Silverthorne man pleads guilty after being arrested for brandishing gun in road rage incident |

Silverthorne man pleads guilty after being arrested for brandishing gun in road rage incident

Takoda Thomas Castillo, 22.
Courtesy Summit County Sheriff’s Office

SILVERTHORNE — Takoda Castillo, a Silverthorne man arrested in January after waving a gun at a woman during a road rage incident, pleaded guilty to a charge of felony menacing during a hearing at the Summit County Justice Center this week.

Castillo, 22, appeared on bond at a brief hearing in front of Summit County Judge Edward Casias on Wednesday afternoon and entered a guilty plea to a charge of menacing, a class 5 felony. He received a three year deferred judgment and sentence, along with a year of supervised probation.

On Jan. 26, officers with the Dillon Police Department responded to a call of a possible road rage incident in which a suspect waived a handgun at a woman in another car.

According to the victim, she was leaving the City Market parking lot in Dillon when a man, later identified as Castillo, pulled up behind her and began “revving his engine” and trying to get her to turn right onto a red light, according to a police report of the incident. The woman said Castillo continued to yell and gesticulate with his hands until she eventually gave him the middle finger and drove off, going west.

Castillo followed her and caught up near Rainbow Drive in Silverthorne, where he passed her and “waived a big black gun” at her. The victim pulled into a nearby parking lot and called the police. According to the report, the woman said she was afraid for her life but was able to provide police with Castillo’s license place number.

“When I first saw the gun, I was completely shocked and scared,” the victim wrote in her witness statement. “I kept my cool long enough to drive to a safe parking lot, but when I parked and called my fiance, I burst into tears. I have never been threatened by a deadly weapon before, and the shock wore off into fearing for my safety.”

The Dillon officer met with two Summit County Sheriff’s Office deputies in the parking lot and left to track down Castillo at his residence. According to the report, Castillo was compliant throughout the process, allowing officers to search his home and telling them where he kept his gun. Officers found the gun fully loaded and took it into evidence. Castillo was arrested and taken to the Summit County Jail.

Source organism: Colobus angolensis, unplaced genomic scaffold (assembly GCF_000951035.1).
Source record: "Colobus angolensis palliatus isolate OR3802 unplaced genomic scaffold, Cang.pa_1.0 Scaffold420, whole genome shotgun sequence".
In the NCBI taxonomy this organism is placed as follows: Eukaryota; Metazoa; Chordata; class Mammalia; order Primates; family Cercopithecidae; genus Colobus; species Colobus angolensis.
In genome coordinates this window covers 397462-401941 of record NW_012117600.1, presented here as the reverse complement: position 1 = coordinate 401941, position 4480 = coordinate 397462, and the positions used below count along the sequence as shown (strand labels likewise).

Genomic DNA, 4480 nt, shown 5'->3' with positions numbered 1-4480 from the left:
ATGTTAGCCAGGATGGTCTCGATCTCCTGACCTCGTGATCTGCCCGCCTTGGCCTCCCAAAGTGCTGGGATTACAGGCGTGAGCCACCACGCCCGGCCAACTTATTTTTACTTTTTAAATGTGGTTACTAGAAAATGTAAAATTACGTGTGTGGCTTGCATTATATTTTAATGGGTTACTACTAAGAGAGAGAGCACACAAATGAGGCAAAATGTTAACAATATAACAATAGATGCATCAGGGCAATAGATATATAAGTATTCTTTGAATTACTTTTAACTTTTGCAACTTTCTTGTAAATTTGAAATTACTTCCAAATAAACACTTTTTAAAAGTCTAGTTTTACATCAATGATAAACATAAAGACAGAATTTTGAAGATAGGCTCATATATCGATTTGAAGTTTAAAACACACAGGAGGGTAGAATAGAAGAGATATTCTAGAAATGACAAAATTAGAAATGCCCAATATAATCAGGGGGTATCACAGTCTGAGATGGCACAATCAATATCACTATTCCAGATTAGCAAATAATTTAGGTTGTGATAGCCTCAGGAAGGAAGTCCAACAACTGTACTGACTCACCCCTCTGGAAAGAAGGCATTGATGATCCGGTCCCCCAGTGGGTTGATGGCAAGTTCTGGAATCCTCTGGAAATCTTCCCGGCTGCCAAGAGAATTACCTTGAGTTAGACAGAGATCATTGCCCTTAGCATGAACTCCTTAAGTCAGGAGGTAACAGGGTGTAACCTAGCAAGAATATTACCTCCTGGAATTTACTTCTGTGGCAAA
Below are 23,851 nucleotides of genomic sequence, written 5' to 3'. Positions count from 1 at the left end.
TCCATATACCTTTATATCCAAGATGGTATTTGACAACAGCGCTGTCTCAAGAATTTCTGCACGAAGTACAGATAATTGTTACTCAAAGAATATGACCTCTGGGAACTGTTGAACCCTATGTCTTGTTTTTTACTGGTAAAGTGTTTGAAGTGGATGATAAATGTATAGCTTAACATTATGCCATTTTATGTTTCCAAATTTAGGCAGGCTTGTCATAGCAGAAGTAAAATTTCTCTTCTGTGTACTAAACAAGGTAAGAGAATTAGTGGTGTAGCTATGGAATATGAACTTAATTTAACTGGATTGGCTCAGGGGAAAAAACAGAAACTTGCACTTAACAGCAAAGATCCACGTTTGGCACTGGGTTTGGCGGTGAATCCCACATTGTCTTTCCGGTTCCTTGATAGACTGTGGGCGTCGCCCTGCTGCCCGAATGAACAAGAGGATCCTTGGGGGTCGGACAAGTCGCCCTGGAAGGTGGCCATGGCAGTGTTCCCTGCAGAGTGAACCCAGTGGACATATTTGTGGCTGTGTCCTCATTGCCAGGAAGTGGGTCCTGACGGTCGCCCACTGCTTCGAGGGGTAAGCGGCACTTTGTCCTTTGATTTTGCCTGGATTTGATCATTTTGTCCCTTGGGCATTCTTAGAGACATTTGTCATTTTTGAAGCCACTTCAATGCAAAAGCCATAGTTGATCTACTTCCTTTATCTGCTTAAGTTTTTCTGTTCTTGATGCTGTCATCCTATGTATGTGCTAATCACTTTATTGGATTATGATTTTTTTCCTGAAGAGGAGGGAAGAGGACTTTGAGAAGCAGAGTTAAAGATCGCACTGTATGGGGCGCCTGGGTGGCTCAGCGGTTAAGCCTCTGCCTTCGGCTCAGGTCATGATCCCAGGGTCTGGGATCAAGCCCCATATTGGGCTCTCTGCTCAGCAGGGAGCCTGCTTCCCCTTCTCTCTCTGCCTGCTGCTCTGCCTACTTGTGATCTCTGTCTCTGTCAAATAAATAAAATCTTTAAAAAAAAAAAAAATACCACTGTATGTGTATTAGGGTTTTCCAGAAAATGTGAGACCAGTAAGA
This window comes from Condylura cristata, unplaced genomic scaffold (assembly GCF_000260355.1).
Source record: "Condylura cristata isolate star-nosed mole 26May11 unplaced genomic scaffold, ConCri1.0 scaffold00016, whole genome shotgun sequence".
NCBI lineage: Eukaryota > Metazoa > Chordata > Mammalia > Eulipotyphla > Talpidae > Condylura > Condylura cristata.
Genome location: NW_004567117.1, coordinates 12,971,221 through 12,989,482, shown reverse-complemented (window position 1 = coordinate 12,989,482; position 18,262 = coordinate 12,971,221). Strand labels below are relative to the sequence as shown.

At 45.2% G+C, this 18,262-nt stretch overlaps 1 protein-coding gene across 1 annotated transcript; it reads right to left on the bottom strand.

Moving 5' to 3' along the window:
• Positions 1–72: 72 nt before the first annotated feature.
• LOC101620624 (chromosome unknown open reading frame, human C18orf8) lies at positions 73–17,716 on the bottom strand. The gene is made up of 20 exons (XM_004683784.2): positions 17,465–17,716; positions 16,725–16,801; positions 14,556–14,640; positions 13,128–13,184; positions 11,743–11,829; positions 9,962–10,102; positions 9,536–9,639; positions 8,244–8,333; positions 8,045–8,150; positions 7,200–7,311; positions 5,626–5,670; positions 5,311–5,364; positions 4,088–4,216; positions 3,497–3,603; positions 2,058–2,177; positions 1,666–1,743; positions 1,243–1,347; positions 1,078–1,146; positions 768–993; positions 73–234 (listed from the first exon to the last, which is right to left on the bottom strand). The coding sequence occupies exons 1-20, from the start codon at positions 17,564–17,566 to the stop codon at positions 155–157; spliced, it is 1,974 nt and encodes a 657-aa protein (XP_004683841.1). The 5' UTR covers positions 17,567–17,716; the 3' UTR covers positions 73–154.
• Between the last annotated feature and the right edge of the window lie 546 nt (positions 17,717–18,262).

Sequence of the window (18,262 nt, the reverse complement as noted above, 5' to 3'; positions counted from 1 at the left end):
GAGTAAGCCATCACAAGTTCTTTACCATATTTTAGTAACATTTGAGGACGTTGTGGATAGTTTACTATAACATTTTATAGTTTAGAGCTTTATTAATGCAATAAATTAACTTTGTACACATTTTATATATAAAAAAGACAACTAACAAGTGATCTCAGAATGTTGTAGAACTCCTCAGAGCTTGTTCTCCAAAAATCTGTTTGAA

At the hearing Wednesday, Deputy District Attorney Kylie Whitaker said the victim in the case was supportive of an agreement that would keep the charge off Castillo’s record but asked that he look into why he got so angry. Whitaker also proposed some sort of deferred judgment in the case.

“He’s a 22-year-old, and I don’t want to see him stuck with a felony forever,” Whitaker said. “But it is serious to flash a gun at someone. (The victim) was scared for her life.”

Castillo spoke on his own behalf at the hearing, offering a promise to learn from the experience.

“I’d like to say, ‘I’m sorry,’” Castillo said. “It’s something that I must learn from and get over. I can learn from it and not let it affect who I am.”

Casias gave Castillo a three year deferred judgment and sentence — meaning if he doesn’t get in trouble for three years, the conviction will be withdrawn and dismissed, otherwise he’ll have to return for resentencing. He was also give a year of supervised probation and will be required to write a letter of apology to the victim. He won’t be allowed to possess a firearm during the three-year period.

Casias emphasized to Castillo that incidences involving guns can be unpredictable, noting that the woman could have panicked and swerved off the road or someone else could have panicked and shot him.

“It doesn’t take much to cross over those lines,” Casias said. “Learn from it, move on and make sure it stays off your record. If you get a felony like this at 22, a lot of doors can close to you.”

Support Local Journalism

Support Local Journalism

As a Summit Daily News reader, you make our work possible.

Now more than ever, your financial support is critical to help us keep our communities informed about the evolving coronavirus pandemic and the impact it is having on our residents and businesses. Every contribution, no matter the size, will make a difference.

Your donation will be used exclusively to support quality, local journalism.